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Hearth & Home July 2018

The Secret Is Service

By Lisa Readie Mayer

Can adding a service franchise help to grow your business? Perhaps.

Retailing is tough. (Didn’t have to tell you that, right?) And it’s getting even tougher for hearth, patio and barbecue retailers as consumers increasingly turn to the Internet to buy outdoor furniture, grills, barbecue accessories, fire pits, patio heaters, and other goods.

Supplementing the products on your sales floor with additional services – the likes of which Amazon, eBay, and Wayfair.com can’t provide – may help your business adapt to changing consumer behaviors, and significantly increase revenue.

“A lot of hearth retailers used to consider the service side of the business as a necessary evil, and believed the retail side was where they made all their money,” says Mark Stoner, owner of Ashbusters Chimney Service in Nashville, and co-founder and director of Marketing for SirVent, a chimney-cleaning franchise company.

“Unfortunately, the retailer is becoming a middle man that can be eliminated as consumers buy more things online. But Internet companies can’t perform a service. You have to change your mindset from a retail business to a service business.”

Even if you are already installing and servicing the products you sell, you may not have considered a number of other related services you could offer that would dovetail nicely with your existing business segments. Expanding into grill-cleaning, patio furniture shrink-wrapping, or even mosquito-control services, for instance, could create a mutually beneficial synergy with your current products and services, and allow you to tap into your existing customer base to grow sales.

Beyond that, these new services may also help you reach a broader base of customers than simply those who walk into your store. Once in their homes, you might even uncover a need for other products and services that could result in further sales. According to Stoner, “The majority of our sales come from being in a home for, say, a chimney sweeping, and asking, ‘Would you like to look at more efficient models?’ We can show the customer new gas logs or wood stoves on an iPad right in their home. We sell hundreds and hundreds of units that way.”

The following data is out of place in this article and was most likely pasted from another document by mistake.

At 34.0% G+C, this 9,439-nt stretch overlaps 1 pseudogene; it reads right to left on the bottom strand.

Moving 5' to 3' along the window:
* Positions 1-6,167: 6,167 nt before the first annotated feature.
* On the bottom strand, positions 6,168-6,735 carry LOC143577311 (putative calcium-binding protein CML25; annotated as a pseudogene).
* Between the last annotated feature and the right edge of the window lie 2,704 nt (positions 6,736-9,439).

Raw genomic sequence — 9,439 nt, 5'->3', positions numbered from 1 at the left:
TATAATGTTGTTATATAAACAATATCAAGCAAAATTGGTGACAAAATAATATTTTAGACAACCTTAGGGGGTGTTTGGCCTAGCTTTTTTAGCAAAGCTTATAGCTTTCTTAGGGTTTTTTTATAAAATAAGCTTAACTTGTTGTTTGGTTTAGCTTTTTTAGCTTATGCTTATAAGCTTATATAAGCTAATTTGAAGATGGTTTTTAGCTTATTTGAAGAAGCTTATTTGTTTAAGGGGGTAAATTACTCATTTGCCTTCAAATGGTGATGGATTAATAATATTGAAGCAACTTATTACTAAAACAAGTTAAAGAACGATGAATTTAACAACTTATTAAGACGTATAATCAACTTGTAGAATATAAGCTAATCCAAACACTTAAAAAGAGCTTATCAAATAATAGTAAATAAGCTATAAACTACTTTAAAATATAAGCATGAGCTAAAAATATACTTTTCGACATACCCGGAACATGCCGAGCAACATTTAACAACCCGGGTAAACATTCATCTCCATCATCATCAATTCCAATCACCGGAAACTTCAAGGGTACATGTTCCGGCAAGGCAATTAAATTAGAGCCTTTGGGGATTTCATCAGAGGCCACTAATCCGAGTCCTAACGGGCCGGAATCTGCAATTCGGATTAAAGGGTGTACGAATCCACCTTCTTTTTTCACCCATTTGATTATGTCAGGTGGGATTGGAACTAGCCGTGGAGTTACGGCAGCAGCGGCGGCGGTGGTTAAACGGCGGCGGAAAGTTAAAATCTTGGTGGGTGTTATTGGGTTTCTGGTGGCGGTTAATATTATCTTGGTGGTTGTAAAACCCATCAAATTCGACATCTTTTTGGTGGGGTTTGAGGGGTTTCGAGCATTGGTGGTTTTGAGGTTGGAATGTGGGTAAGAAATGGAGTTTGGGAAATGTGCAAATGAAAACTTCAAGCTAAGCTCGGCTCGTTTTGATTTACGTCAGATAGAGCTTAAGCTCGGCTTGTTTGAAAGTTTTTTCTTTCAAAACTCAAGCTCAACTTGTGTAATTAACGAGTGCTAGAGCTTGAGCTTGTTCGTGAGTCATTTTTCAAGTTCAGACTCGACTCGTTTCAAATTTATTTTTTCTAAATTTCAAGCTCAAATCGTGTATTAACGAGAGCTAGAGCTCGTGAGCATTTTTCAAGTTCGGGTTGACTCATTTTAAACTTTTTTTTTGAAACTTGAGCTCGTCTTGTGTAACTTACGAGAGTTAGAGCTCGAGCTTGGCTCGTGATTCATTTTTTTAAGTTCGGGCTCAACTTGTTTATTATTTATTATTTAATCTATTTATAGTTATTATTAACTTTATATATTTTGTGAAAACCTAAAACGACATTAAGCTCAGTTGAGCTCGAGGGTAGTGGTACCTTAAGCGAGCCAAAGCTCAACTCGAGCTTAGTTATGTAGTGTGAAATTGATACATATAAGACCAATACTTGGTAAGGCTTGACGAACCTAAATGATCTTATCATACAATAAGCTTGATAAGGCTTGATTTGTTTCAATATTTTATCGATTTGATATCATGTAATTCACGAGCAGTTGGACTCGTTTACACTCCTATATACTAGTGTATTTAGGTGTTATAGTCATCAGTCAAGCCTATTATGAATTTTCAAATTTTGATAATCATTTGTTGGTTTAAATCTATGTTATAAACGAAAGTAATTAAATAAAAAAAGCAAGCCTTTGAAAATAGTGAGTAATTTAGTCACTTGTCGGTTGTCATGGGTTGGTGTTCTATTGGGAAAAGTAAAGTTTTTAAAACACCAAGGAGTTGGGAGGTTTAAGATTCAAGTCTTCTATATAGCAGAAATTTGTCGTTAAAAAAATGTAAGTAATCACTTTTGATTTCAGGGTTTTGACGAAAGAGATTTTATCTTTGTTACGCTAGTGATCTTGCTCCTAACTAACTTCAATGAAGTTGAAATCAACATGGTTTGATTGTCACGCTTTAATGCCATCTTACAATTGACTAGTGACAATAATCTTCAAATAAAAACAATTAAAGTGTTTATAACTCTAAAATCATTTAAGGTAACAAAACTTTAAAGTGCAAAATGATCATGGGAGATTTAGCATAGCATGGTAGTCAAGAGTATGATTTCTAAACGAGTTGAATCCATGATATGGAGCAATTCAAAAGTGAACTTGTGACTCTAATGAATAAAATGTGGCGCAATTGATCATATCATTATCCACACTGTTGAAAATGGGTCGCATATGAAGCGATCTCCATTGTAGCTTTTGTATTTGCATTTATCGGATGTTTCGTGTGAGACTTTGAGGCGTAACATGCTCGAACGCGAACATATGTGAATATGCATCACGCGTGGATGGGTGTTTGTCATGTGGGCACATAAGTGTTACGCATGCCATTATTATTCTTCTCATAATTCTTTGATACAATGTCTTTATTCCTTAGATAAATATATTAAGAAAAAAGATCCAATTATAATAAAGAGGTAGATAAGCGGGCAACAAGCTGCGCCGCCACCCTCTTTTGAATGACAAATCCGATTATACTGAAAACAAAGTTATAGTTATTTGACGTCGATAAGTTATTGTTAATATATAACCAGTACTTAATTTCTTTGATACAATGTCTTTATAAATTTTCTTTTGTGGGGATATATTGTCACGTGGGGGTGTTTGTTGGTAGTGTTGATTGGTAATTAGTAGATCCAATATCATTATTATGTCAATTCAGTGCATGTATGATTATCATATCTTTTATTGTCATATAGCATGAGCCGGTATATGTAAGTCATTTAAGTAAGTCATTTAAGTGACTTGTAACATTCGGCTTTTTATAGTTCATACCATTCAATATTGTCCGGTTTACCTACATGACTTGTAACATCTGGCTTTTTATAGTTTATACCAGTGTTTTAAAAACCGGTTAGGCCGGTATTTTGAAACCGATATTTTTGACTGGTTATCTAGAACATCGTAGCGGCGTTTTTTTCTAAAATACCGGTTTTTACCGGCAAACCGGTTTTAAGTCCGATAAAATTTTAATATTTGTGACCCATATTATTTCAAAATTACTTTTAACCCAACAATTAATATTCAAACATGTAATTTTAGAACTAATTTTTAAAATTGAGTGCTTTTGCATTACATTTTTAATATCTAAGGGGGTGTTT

Adding related services might help bridge gaps on your company calendar by filling in counter-seasonal periods or other down-times. You may even have underutilized facilities, personnel or other assets that can help defray the costs of getting these new areas off the ground.

While you may launch new service-business segments independently, buying into a franchise operation might be a smart, turnkey solution to getting it up-and-running quickly. Franchises offer built-in brand recognition, proven best-practice models, software systems, marketing assistance, training, and support from management and other franchisees that lessen the learning curve and, in theory, help turn a profit faster.

Stoner says the most sought-after services focus on tasks many homeowners don’t know how to do or don’t want to do themselves. “Dirty work is where it’s at,” he says.

Your insight into your current customers’ unmet needs can help determine which niche services might have the greatest potential demand in your marketplace. But, according to the International Franchise Association, it’s important to do your due diligence before signing on the dotted line with any franchise.

To measure the opportunity for success and profit, it’s critical to evaluate not just initial investment costs and ongoing royalty fees, but also five-year growth rates, rules on territory exclusivity, and other competitive brands in your area. It’s also important to investigate the company’s five-year continuity rates to get a peek into how often an individual franchise changes hands.

The International Franchise Association, www.franchise.org, is an excellent resource on all subjects related to franchising, and offers a free downloadable document, “Franchising 101, Everything You Need to Know About Owning a Franchise.”